Although the laws were updated in 2004, the standard has been in place since the 1940s, said Pace, and driving conditions have changed drastically since then.

"There's more vehicles on the roads, speed limits have changed, we drive much closer to each other than we used to," Pace said. "But even with driving education schools, six hours of hands-on training is not enough. Parents really have to be accountable and spend enough time teaching and driving with their teens."

Drivers ages 21 to 25 accounted for the most crashes - 1,559 - last year, and drivers ages 16 to 20 followed closely with 1,190 wrecks, according to the analysis.

Pace said for teen drivers, inexperience is by far the greatest cause for car crashes.

"Teens don't fully understand what's going on with the car; how its weight and speed, how they handle the vehicle, in addition to road conditions, affect the outcome of a collision," Pace said.

Mandel said applying the study's findings will be the next step. For example, knowing that 1,588 crashes happened on Fridays, most of them between noon and 6 p.m., could indicate when patrols should be on alert.

The analysis also revealed that the top five locations for wrecks in 2013 were all along Interstate 25, with the East Woodmen Road intersection taking top place with 148 crashes. I-25 and South Nevada Avenue followed with 93 wrecks, while I-25 and West Cimarron Street was in third place with 87 wrecks.

"There's no projected timeline for when adjustments will be made to the traffic programs," Mandel said. "But based on the study, there could be officer deployments on different days of the week and at strategic locations. There could be many ways to implement the information from the study to try to decrease traffic accidents."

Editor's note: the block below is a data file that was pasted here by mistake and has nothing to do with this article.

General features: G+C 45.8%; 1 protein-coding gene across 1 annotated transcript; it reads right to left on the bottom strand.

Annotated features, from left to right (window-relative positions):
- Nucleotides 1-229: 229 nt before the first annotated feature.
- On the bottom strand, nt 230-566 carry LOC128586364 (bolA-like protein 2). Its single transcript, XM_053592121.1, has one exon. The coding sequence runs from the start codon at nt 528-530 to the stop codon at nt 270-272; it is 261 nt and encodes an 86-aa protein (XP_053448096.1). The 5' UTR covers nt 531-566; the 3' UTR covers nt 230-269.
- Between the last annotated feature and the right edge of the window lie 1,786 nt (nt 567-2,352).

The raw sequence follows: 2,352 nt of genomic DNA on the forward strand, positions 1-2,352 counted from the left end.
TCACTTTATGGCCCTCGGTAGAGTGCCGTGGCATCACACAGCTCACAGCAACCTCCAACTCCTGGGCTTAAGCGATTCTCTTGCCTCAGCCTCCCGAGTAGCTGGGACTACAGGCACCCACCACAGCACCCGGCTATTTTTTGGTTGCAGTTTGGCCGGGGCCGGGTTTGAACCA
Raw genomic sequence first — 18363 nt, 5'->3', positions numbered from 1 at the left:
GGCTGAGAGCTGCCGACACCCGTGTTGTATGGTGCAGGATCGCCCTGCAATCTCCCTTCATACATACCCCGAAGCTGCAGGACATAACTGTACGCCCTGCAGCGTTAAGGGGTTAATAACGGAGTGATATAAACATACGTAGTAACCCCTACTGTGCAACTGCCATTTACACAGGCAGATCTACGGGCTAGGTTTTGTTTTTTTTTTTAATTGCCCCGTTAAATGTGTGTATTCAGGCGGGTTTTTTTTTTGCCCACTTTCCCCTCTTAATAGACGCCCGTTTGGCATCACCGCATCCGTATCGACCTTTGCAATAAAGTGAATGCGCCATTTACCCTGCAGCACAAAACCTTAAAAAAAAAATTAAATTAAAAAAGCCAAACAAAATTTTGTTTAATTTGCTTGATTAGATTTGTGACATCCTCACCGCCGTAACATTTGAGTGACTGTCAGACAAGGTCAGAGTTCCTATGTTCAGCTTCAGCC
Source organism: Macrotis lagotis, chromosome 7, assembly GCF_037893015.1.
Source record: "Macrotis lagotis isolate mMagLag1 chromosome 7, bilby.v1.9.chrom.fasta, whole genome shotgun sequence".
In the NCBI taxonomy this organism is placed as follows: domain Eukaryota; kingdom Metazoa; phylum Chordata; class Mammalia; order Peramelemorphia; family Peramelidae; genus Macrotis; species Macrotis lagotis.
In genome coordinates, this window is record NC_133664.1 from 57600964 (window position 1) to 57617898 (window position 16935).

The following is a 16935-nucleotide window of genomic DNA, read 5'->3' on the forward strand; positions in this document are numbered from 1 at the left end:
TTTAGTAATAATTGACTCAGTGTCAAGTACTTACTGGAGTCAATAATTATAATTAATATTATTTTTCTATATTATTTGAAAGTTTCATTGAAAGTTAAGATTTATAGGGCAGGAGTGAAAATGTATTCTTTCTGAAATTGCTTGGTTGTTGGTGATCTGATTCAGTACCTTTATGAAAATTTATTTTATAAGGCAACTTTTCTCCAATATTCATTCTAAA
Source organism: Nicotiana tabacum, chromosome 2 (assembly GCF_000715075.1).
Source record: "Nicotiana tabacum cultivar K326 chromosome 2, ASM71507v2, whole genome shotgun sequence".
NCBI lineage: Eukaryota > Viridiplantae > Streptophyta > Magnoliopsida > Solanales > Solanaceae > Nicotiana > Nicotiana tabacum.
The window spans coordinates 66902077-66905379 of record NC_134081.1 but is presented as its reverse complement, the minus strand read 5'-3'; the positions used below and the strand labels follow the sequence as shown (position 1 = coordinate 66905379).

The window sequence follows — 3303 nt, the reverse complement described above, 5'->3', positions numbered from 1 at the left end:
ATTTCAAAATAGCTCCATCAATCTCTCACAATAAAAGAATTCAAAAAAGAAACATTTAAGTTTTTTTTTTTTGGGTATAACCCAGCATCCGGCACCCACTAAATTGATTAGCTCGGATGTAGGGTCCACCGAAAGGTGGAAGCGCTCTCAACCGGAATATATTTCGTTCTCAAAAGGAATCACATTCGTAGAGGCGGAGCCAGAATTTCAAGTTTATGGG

Crashes 2009-2013


Total: 8,686

Fatal crashes: 20

Fatalities: 22

Fatal crashes involving drugs or alcohol: 10

Injured: 754


Total: 8,682

Fatal crashes: 21

Fatalities: 22

Fatal, involving drugs or alcohol: 8

Injured: 762


Total: 8,646

Fatal crashes: 23

Fatalities: 24

Fatal, drugs or alcohol: 9

Injured: 732


Total: 8,787

Fatal crashes: 29

Fatalities: 32

Fatal, drugs or alcohol: 14

Injured: 855


Total: 9,716

Fatal crashes: 31

Fatalities: 35

Fatal, drugs or alcohol: 14

Injured: 733

Source: Colorado Springs Police Department


Contributing Factors

No apparent factor: 5545

Other factor: 1166

Distracted driving: 724


Driver inexperience: 495


TOP 10 Crash Locations (2013(

- I-25 and East Woodmen Road - 148

- I-25 and South Nevada Avenue - 93

- I-25 and West Cimarron Street - 87

- I-25 and West Garden of the Gods Road - 77

- I-25 and West Fillmore Street - 64

- Barnes Road and North Powers Boulevard - 54

- South 8th Street and West Cimarron Street - 54

- Airport Road and South Academy Boulevard - 52

- I-25 and West Bijou Street - 50

- East Platte Avenue and North Academy Boulevard - 42

Source: Colorado Springs Police Department